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France aligns clinical trial rules with EU Clinical Trial Regulation

On 16 June 2016, Order No 2016-800 concerning research on humans was adopted in order to align the French rules on clinical trials of medicinal products with the provisions of the EU Clinical Trials Regulation (536/2014/EU), which is expected to come into force no earlier than 2018. The provisions of the Order will take effect no later than 31 December 2016, except the provisions concerned by the Regulation, which will enter into force when the corresponding provisions of the Regulation become effective.

The Order inserts a chapter on clinical trials governed by the Regulation in the Public Health Code, outlining that in accordance with the Regulation, the French National Agency for Medicines and Health Products Safety (ANSM) is responsible for the scientific/technical evaluation, while the ethics committees (Comités de protection des personnes) remain competent for the ethical assessment. The Order also coordinates the intervention of the ethics committees, providing that each of them will now be competent for the entire French territory, in contrast with their prior regional competence. The ethical assessment of clinical trials will consequently be assigned randomly to one of the ethics committees.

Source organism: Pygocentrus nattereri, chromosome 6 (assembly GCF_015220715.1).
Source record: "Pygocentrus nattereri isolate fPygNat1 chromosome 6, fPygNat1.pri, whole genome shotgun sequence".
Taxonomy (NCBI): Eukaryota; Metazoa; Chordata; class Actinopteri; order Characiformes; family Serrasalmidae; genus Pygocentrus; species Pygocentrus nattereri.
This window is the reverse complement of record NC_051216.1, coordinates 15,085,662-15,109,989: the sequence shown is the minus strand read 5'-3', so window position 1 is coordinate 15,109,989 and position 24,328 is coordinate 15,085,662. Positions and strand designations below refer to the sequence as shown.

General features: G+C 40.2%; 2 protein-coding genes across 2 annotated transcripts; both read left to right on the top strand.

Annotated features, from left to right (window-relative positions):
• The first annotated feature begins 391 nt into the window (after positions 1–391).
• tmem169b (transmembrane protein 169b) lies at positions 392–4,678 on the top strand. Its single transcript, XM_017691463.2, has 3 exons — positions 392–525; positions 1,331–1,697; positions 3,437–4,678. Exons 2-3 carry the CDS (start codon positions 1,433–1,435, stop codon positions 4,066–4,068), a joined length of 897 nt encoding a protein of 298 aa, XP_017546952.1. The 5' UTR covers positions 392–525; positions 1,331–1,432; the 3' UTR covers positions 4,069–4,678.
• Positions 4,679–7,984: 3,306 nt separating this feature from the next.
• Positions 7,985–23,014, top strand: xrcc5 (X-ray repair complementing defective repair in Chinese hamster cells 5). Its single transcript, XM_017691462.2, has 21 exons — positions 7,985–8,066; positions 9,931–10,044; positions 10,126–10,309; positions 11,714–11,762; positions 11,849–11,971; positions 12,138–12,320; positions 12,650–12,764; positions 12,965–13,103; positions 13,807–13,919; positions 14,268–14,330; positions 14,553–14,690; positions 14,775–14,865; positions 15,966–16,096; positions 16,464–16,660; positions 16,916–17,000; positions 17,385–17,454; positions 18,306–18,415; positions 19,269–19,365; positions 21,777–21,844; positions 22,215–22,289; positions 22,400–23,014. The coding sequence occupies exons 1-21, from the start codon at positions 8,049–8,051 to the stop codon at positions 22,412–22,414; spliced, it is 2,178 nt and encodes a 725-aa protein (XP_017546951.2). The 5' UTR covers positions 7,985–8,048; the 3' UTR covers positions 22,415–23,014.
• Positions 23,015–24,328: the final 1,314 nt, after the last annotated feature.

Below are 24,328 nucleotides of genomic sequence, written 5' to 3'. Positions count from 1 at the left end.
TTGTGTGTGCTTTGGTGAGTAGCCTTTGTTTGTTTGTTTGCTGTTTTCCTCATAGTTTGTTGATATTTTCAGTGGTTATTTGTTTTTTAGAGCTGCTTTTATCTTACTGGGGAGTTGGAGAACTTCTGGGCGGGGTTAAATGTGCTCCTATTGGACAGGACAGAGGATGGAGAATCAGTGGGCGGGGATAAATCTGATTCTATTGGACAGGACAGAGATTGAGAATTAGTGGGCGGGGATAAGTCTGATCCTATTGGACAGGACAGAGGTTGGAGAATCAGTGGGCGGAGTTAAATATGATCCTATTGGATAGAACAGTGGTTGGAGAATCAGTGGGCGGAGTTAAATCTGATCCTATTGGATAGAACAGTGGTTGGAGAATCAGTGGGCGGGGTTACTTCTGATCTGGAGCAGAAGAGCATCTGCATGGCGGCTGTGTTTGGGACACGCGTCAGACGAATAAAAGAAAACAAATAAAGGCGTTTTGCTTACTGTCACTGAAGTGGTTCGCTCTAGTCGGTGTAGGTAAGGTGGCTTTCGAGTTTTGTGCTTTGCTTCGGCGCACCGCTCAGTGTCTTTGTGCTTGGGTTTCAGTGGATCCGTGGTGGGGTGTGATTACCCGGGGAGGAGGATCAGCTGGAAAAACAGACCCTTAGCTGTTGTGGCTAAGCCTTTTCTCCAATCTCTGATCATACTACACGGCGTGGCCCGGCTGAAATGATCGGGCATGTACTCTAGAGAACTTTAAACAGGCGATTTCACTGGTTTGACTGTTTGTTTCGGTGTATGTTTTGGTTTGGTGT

Other modifications include:

  • Alignment of the definition of non-interventional studies with the Regulation.
  • Insertion of specific provisions on patient consent which entitle: (i) researchers to continue using data that was obtained from a trial subject before withdrawing consent; and (ii) trial subjects who consented to their data being used in future scientific research to withdraw such consent.
  • Extension of criminal sanctions to clinical trials with medicinal products and the introduction of a specific sanction for failure to share data required for the EU clinical trial public database.

Research that is excluded from the Regulation (mainly non-interventional studies and clinical trials that do not involve medicinal products) continues to be governed by existing French law.

A prior version of this post was originally published by the same authors in Practical Law – Life Sciences, June 2016 Issue (Thomson Reuters).

This post was originally co-authored by Patricia Carmona Botana.

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